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India Leads Efforts To Lift WTO Ban On Tariffs For Digital Goods

India Leads Efforts To Lift WTO Ban On Tariffs For Digital Goods

Since 1998, there has been a moratorium on duties for digital goods such as software and digital content

21 countries are looking to extend the ban by at least 6 months, while India and South Africa are opposed to it

UN report suggests developing countries stand to lose the most with the continued ban on digital products

India and South Africa are backing to lift a moratorium (ban) on imposing tariffs on  “electronic transmissions” or trade of digital goods like software and other online content to stop revenue loss. The ban has been in place since 1988 and is renewed by the member countries of the World Trade Organisation (WTO) every year.

But as digital economy is flourishing in developing countries with new users coming on board, many believe that by reimposing the ban, some WTO members are letting go off an opportunity to generate more revenue. Without the ban, the governments will be allowed to impose tariff on any digital goods in trade, helping them generate additional revenue.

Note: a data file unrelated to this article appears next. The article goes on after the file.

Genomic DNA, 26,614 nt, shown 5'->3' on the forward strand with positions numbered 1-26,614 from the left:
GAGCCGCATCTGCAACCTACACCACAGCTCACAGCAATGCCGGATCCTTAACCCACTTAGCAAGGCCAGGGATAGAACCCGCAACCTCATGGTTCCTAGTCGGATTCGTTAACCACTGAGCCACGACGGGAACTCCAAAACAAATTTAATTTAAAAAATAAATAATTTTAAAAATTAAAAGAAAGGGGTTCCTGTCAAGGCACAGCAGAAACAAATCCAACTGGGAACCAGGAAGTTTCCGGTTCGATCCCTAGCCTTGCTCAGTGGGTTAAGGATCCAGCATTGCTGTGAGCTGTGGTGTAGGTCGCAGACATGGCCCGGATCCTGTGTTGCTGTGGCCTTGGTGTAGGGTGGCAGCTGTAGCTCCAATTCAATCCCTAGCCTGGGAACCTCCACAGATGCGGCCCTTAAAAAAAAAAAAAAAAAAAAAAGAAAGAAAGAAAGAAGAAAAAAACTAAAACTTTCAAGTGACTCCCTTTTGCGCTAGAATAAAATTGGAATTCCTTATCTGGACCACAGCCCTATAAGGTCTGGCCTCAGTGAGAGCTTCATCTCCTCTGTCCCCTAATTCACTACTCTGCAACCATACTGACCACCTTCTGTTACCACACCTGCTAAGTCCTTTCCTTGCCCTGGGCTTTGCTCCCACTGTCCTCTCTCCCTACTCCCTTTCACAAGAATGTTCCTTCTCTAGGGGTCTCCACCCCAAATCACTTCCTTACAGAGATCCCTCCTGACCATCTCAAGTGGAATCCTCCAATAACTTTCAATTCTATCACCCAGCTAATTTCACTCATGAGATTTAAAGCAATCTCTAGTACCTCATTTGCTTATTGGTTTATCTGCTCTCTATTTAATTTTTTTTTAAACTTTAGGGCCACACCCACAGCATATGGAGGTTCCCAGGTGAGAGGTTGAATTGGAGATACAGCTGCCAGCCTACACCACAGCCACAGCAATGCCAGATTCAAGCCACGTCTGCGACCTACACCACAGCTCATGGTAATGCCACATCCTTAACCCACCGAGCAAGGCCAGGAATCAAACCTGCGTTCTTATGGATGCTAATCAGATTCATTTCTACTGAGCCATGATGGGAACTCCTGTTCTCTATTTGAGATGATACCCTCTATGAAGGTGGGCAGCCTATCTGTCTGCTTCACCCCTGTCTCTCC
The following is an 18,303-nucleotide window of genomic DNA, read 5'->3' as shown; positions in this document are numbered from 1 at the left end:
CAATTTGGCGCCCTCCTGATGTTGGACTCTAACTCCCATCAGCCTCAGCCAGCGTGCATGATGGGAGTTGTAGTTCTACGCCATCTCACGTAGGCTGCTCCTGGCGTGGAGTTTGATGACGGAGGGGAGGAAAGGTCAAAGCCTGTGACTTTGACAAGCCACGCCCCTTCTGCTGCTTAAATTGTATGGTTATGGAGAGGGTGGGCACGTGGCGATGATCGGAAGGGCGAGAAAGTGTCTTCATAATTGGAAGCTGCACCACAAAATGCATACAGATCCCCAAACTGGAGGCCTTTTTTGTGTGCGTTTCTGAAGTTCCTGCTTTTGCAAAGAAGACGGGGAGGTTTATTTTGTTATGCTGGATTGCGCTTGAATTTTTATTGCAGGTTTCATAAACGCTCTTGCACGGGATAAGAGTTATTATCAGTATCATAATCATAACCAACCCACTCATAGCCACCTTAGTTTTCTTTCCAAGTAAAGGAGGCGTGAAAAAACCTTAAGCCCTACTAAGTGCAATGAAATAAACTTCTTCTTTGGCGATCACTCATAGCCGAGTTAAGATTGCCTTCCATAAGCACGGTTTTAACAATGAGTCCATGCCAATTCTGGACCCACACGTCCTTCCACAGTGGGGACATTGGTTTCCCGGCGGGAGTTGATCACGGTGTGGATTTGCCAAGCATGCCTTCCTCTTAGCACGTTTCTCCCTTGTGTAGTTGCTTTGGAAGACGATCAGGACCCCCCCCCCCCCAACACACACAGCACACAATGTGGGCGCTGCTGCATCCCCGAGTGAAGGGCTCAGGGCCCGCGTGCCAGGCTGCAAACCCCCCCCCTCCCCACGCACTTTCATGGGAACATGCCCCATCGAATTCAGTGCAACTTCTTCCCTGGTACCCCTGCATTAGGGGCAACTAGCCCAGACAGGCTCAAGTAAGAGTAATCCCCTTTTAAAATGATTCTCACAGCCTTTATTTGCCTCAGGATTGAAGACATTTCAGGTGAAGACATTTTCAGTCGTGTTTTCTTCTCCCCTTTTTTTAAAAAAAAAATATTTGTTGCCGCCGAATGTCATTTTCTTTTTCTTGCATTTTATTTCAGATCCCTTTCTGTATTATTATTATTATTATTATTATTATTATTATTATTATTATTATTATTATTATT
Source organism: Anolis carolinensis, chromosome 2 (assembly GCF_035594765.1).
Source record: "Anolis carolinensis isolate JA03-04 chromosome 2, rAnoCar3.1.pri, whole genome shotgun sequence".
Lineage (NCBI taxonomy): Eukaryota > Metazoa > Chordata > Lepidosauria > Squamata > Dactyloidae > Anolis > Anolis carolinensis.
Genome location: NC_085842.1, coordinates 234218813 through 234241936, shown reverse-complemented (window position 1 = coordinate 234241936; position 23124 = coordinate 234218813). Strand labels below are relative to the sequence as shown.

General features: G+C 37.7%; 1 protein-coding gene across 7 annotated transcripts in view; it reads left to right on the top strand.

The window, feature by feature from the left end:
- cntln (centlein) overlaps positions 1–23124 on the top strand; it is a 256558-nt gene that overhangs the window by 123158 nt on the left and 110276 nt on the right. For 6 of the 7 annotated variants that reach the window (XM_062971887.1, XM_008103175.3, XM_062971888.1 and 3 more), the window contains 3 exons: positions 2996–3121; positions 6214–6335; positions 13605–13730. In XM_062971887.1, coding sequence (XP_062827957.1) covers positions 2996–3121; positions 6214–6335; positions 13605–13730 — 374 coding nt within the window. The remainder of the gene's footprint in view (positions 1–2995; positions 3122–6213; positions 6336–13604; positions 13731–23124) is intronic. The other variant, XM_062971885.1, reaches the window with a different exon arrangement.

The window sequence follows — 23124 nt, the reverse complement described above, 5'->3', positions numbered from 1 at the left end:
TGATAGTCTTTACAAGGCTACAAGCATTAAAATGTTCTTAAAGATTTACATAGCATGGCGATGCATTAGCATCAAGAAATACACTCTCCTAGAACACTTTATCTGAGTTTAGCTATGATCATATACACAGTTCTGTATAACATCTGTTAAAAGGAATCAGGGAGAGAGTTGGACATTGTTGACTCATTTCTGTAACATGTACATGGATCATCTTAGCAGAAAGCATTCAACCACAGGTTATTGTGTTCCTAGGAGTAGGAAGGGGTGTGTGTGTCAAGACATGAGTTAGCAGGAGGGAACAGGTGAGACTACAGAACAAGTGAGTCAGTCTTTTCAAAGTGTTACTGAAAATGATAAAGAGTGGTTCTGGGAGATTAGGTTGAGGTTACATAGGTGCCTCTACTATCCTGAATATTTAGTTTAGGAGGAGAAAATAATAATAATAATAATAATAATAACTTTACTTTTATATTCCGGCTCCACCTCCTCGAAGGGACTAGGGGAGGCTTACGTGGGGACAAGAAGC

According to a report by Reuters, 21 countries including China, the US and Canada are looking to get the ban extended for at least six months before it expires by the end of this year. The report also highlights that a large number of members have also signed the document seeking the ban extension.

India and South Africa have also circulated an internal WTO document asking the countries to rethink their decision, citing the potential of industries such as 3D printing and software development in manufacturing in developing countries if the moratorium is lifted.

The Reuters’ report suggests that developing countries suffer the most revenue loss due to ban on the tariffs. A report by UN note that the potential annual tariff revenue losses could be somewhere around $10.4 Bn a year at the top of the scale. Out of this, more than $10 Bn is lost by developing countries that are part of the WTO.

Even though India and South Africa are pushing to lift the ban to look for an easier option to generate revenue by leveraging their growing internet population, setting up tariffs for online trade is altogether a different ball game.

The International Chamber of Commerce’s (ICC) secretary general John Denton told Reuters, “How do you put a tariff on a byte? How would you capture millions of data flows from multiple sources flowing across countries’ borders every minute of every day.”

Other research shows that India, Indonesia, South Africa and China will end up losing more gross domestic product (GDP) than the tariff gained, once the moratorium is lifted.

The report highlights that India will lose 49 times more in GDP than it would generate through these duty revenues. Similarly, South Africa will lose 15 times more GDP, where as Indonesia and China will lose 160 and 7 times more GDP.